Final for my Time Arts class. Nothing gets you in touch with your own anger quite like listening to this and thinking about all the times you’ve been objectified and belittled.
Effective Parenting 101
I need to remember these sometimes.
IMPORTANT IMPORTANT IMPORTANT IMPORTANT IMPORTANT IMPORTANT IMPORTANT IMPORTANT IMPORTANT IMPORTANT
You got this raff , so when we have kids
“Education should not be a debt sentence.”
WE DEMAND JUSTICE FOR RENISHA MCBRIDE
directed by dream hampton
transcript for this video:
News correspondent with Fox 2: 19 year old Renisha McBride is dead. Police telling us, “she took her last breath on this porch on Outer Dr in Dearborn Heights.
Person 1, not seen: Southeastern Michigan is one of the most segregated in the country, that’s a fact. It has been a fact for decades. It’s a kind of apartheid, where the city of Detroit is 80%+ Black and, um, it’s surrounded by very segregated suburbs. Dearborn Heights is what we call “a sunset town” and it’s basically, you know, towns that historically Black people shouldn’t be caught in after dark. It’s something that, um, was very common in the 50’s and it continues today. (Sighs)
Interviewer, not seen: would you walk around that neighborhood at night?
Person 1, not seen: Um, I should be able to. (Pause) They’re telling the media that this is an accident, if this was an accident, the last time I checked that’s manslaughter, you know. But I, personally, am outraged that a 19 year old girl was shot in the face less than 36 hours ago and no one’s in custody? I find that, um, outrageous.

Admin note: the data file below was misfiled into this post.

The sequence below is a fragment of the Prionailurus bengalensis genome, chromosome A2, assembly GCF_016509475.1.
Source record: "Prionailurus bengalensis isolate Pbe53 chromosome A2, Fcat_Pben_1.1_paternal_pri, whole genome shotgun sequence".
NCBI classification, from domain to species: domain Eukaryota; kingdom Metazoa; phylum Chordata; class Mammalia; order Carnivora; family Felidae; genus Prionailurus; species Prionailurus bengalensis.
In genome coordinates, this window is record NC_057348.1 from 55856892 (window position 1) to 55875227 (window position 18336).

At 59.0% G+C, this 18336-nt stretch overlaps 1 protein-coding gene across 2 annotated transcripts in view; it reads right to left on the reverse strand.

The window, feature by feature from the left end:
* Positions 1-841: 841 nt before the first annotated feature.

Group of people at a rally for Renisha: Renisha McBride! Renisha McBride! Renisha McBride! Renisha McBride!
Person 2, white man at rally: It doesn’t make any sense why right now, he isn’t locked up in a cell and some sort of charge of murder, manslaughter, whatever. It’s not just. Why is he still at home?
Person 2, Black woman at rally: Renisha could have easily been me. She had a life that was worth us gathering here today
Person 3, Black man at rally: Every life in our community is valuable, whether you’re in Detroit, whether you’re in Dearborn, whether you’re in Easter. In particular for us, Black life. The fact of the matter is, here’s a, here’s a person who was in an accident and she tried to seek help: gets a bullet in her head.
Person 4, Black woman at rally: I’m sick and tired of seeing Black woman murdered, raped, beaten, shot and nobody’s talking about it. I’m sick of the apathy, I’m sick of the apathy in the community, I’m sick of the apathy in the media, and it’s – and enough is enough. Where is this man? Who is he connected to? And why don’t we know who he is?! (in background, the crowd says, “that’s right!”) And why is he not in there?! (pointing to the jail). If I, if my child, 19, if my son was 19 and shot somebody, he would be under that jail! This is wrong. This is wrong and everybody needs to be out here complaining about it. This young woman is dead.
Person 5 in the background: this is wrong, this is always wrong.
Person 1, Black woman at rally: This is nothing new, this is nothing new. Dearborn is a city of restrictive covenants, right? This is a place that said we prefer our own kind to live here, right? They had to take that to the supreme court. This is thorough ground for the new apartheid.